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    "If you've been injured through no fault of your own you could be entitled to compensation. If you're unsure if you could claim, I recommend you call Accident Advice Helpline."

    Esther Rantzen

    Supermarket employee accidents: Pharmacy


    Supermarket employee accidents: Pharmacy

    There are far more risks to employees at a pharmacy than you might otherwise think. The potential causes of injuries at work are both numerous and varied.

    What kind of accidents at work could I suffer working in a pharmacy?

    To start with, there is the value of the goods you are dealing with. Over the counter drugs can be expensive whilst prescription medication can be extremely valuable. Both make pharmacies a potential target for robberies, particularly in a supermarket where all sorts of other goods can also be stolen.

    Part of a pharmacists role can include mixing some drugs, which can expose them to dangerous chemicals and vapours, particularly when dealing with drugs targeted at killing cancer.

    Patients are another facet that pose a risk to a pharmacist’s health at work. Many people enter the pharmacy seeking treatment for a condition which is contagious.

    Finally, there are other potential causes of workplace injuries that arise simply because of the ergonomic elements of the job, as opposed to the specifics of the job role.

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    For example, employees in a supermarket pharmacy are likely to be required to:

    –  Spend a lot of time on their feet

    –  Work long or irregular shifts

    –  Spend a lot of time doing repetitive tasks such as filling pill bottles or completing documents, which can cause repetitive strain injuries.

    How can I guard against injuries at work whilst working in a pharmacy?

    Fortunately, there are a number of steps employers and staff alike can take to minimise the risk of work accidents and injuries.

    Many supermarkets employ security guards, whose mere presence is often enough to greatly reduce the risk of being robbed.

    Pharmacists are given appropriate tools and clothing when tasked with mixing potentially dangerous concoctions. This includes masks, safety goggles, and gloves.

    Having a well ventilated working environment significantly lowers the risk of contagious infections spreading, as does thoroughly cleaning the work area on a regular basis.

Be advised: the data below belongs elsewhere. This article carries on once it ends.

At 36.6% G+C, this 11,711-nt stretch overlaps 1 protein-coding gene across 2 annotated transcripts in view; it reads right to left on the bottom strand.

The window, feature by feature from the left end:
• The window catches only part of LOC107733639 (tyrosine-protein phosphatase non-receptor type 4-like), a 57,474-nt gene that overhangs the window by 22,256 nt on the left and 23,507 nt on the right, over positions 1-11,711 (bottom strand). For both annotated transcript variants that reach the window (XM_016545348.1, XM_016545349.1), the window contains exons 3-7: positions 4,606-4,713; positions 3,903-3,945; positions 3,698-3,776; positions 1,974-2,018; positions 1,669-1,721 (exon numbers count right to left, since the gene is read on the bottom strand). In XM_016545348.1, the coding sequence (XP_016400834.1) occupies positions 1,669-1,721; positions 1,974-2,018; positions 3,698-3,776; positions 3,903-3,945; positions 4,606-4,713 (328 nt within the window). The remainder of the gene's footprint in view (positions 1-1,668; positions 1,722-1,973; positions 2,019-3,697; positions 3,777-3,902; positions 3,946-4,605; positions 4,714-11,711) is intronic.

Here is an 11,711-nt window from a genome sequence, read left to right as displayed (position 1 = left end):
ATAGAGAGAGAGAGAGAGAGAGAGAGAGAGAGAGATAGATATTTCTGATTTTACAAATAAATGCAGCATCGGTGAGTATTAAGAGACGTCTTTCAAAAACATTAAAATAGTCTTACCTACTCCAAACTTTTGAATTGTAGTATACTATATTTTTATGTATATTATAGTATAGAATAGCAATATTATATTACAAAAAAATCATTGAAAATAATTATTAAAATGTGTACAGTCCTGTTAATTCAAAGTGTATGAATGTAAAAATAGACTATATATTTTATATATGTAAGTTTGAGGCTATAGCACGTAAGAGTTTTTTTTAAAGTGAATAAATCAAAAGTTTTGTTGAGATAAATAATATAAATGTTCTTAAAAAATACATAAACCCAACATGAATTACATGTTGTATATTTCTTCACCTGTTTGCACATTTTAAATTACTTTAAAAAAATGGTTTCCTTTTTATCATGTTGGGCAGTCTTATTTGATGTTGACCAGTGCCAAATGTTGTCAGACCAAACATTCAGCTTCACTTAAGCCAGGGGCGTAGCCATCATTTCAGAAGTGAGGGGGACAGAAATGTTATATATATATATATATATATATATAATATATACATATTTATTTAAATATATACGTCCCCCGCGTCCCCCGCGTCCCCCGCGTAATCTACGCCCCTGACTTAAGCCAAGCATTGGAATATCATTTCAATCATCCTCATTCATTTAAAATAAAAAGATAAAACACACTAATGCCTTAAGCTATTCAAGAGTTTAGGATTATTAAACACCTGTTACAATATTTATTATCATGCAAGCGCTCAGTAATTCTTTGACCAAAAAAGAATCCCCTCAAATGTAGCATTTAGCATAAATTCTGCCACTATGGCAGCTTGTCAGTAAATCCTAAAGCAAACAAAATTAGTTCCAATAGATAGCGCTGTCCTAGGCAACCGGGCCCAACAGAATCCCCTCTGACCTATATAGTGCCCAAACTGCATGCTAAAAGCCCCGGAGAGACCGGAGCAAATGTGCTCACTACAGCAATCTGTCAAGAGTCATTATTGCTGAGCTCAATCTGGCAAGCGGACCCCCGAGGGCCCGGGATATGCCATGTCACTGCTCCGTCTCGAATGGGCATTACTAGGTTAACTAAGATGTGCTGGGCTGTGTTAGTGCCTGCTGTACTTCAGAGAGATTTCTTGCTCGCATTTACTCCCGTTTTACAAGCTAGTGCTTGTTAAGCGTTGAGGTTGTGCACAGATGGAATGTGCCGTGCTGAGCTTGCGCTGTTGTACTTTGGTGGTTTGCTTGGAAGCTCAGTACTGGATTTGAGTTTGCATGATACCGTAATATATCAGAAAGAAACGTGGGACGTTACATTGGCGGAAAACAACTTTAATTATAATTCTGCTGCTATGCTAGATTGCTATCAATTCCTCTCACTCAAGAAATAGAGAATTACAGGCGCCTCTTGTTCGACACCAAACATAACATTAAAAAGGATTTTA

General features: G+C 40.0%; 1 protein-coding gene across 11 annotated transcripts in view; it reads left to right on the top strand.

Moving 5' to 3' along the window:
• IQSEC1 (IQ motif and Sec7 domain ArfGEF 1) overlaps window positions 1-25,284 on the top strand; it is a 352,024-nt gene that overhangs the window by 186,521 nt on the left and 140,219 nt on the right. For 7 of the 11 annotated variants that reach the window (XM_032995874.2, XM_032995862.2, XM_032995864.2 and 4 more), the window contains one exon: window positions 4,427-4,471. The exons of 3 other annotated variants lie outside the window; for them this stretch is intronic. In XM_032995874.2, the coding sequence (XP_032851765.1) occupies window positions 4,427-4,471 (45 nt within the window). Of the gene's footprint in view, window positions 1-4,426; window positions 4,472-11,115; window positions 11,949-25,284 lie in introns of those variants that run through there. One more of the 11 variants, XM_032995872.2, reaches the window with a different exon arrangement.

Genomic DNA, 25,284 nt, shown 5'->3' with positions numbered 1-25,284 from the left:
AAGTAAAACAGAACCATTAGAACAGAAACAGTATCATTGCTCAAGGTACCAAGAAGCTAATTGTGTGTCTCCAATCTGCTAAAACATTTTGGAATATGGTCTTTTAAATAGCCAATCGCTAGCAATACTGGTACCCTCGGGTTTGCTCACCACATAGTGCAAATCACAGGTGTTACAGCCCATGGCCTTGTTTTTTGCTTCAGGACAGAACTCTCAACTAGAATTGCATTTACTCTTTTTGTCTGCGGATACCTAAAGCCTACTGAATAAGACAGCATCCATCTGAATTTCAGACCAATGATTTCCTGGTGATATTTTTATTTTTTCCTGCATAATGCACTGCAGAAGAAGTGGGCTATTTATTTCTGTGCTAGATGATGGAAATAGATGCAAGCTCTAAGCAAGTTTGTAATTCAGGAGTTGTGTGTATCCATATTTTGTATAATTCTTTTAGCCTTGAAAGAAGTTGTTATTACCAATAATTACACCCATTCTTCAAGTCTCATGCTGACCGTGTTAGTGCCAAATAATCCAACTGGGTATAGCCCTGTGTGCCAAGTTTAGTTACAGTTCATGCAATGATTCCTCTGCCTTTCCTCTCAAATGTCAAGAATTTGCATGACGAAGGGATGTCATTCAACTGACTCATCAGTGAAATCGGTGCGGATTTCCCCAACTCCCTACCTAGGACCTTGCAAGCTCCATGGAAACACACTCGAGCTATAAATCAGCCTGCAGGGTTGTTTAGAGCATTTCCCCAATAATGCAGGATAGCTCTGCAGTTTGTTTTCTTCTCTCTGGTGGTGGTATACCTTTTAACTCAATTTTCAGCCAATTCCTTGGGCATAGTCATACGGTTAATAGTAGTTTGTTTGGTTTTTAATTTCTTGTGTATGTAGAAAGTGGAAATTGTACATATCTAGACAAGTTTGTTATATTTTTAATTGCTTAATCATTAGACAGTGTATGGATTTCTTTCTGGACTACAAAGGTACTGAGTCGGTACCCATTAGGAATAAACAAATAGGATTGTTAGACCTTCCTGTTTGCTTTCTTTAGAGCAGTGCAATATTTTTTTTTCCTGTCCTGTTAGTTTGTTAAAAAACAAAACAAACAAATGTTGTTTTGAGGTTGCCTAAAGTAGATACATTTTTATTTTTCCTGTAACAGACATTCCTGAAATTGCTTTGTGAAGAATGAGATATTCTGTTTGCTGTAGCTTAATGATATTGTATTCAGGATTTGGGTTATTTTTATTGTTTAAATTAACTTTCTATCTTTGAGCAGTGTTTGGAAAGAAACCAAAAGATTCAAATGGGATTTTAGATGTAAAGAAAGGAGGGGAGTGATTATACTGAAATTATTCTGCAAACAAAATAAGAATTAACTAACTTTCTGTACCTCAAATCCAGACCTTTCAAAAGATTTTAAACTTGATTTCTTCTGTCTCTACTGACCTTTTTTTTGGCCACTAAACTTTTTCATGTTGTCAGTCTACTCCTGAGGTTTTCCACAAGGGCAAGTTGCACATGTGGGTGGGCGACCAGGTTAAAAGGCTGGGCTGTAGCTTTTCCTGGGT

Regular breaks and a fair sharing of duties can help prevent the onset of work related repetitive strain injuries.

    What can I do if I suffer injuries at work in the pharmacy?

    Ask yourself the following questions:

    1. When was the accident?
    2. Did my injuries require medical attention?
    3. Was the accident my fault?

    If your answers are:

    1. Within the last three years
    2. Yes
    3. No

    …then call Accident Advice Helpline – specialists in injury claims – on 0800 689 0500 to get the compensation you deserve.

    Date Published: January 15, 2014

    Author: David Brown

    Accident Advice Helpline (or AAH) is a trading style of Slater Gordon Solutions Legal Limited. Slater Gordon Solutions Legal Limited is a company registered in England and Wales with registration number 07931918, VAT 142 8192 16, registered office Dempster Building, Atlantic Way, Brunswick Business Park, Liverpool, L3 4UU and is an approved Alternative Business Structure authorised and regulated by the Solicitors Regulation Authority. Authorised and regulated by the Financial Conduct Authority.

    Disclaimer: This website contains content contributed by third parties, therefore any opinions, comments or other information expressed on this site that do not relate to the business of AAHDL or its associated companies should be understood as neither being held or endorsed by this business.

    No-Win No-Fee: *Subject to insurance costs. Fee payable if case not pursued at client's request.